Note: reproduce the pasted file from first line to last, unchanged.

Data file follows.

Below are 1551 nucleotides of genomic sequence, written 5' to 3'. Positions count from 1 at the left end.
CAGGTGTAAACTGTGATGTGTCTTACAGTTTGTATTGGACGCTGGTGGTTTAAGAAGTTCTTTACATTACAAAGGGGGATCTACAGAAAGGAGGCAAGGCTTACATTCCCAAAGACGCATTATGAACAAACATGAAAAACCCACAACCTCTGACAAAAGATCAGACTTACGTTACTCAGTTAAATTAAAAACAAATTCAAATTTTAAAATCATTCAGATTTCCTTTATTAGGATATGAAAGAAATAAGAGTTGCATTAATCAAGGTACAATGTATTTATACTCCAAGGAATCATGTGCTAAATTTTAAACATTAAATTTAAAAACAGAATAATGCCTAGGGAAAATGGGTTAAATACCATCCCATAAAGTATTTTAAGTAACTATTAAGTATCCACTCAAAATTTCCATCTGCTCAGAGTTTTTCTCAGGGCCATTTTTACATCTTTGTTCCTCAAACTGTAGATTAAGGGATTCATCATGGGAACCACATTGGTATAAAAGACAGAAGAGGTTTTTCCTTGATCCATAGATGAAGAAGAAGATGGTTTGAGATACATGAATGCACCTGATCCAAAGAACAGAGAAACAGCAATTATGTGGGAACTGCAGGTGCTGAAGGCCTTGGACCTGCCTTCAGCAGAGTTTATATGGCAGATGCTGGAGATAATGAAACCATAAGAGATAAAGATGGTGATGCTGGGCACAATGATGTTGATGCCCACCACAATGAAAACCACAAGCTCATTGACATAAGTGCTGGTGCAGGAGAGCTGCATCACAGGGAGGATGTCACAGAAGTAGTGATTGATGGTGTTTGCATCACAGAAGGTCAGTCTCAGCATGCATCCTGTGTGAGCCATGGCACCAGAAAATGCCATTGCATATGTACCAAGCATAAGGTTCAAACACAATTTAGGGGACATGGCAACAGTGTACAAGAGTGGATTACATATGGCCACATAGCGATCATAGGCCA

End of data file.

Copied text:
Below are 1551 nucleotides of genomic sequence, written 5' to 3'. Positions count from 1 at the left end.
CAGGTGTAAACTGTGATGTGTCTTACAGTTTGTATTGGACGCTGGTGGTTTAAGAAGTTCTTTACATTACAAAGGGGGATCTACAGAAAGGAGGCAAGGCTTACATTCCCAAAGACGCATTATGAACAAACATGAAAAACCCACAACCTCTGACAAAAGATCAGACTTACGTTACTCAGTTAAATTAAAAACAAATTCAAATTTTAAAATCATTCAGATTTCCTTTATTAGGATATGAAAGAAATAAGAGTTGCATTAATCAAGGTACAATGTATTTATACTCCAAGGAATCATGTGCTAAATTTTAAACATTAAATTTAAAAACAGAATAATGCCTAGGGAAAATGGGTTAAATACCATCCCATAAAGTATTTTAAGTAACTATTAAGTATCCACTCAAAATTTCCATCTGCTCAGAGTTTTTCTCAGGGCCATTTTTACATCTTTGTTCCTCAAACTGTAGATTAAGGGATTCATCATGGGAACCACATTGGTATAAAAGACAGAAGAGGTTTTTCCTTGATCCATAGATGAAGAAGAAGATGGTTTGAGATACATGAATGCACCTGATCCAAAGAACAGAGAAACAGCAATTATGTGGGAACTGCAGGTGCTGAAGGCCTTGGACCTGCCTTCAGCAGAGTTTATATGGCAGATGCTGGAGATAATGAAACCATAAGAGATAAAGATGGTGATGCTGGGCACAATGATGTTGATGCCCACCACAATGAAAACCACAAGCTCATTGACATAAGTGCTGGTGCAGGAGAGCTGCATCACAGGGAGGATGTCACAGAAGTAGTGATTGATGGTGTTTGCATCACAGAAGGTCAGTCTCAGCATGCATCCTGTGTGAGCCATGGCACCAGAAAATGCCATTGCATATGTACCAAGCATAAGGTTCAAACACAATTTAGGGGACATGGCAACAGTGTACAAGAGTGGATTACATATGGCCACATAGCGATCATAGGCCA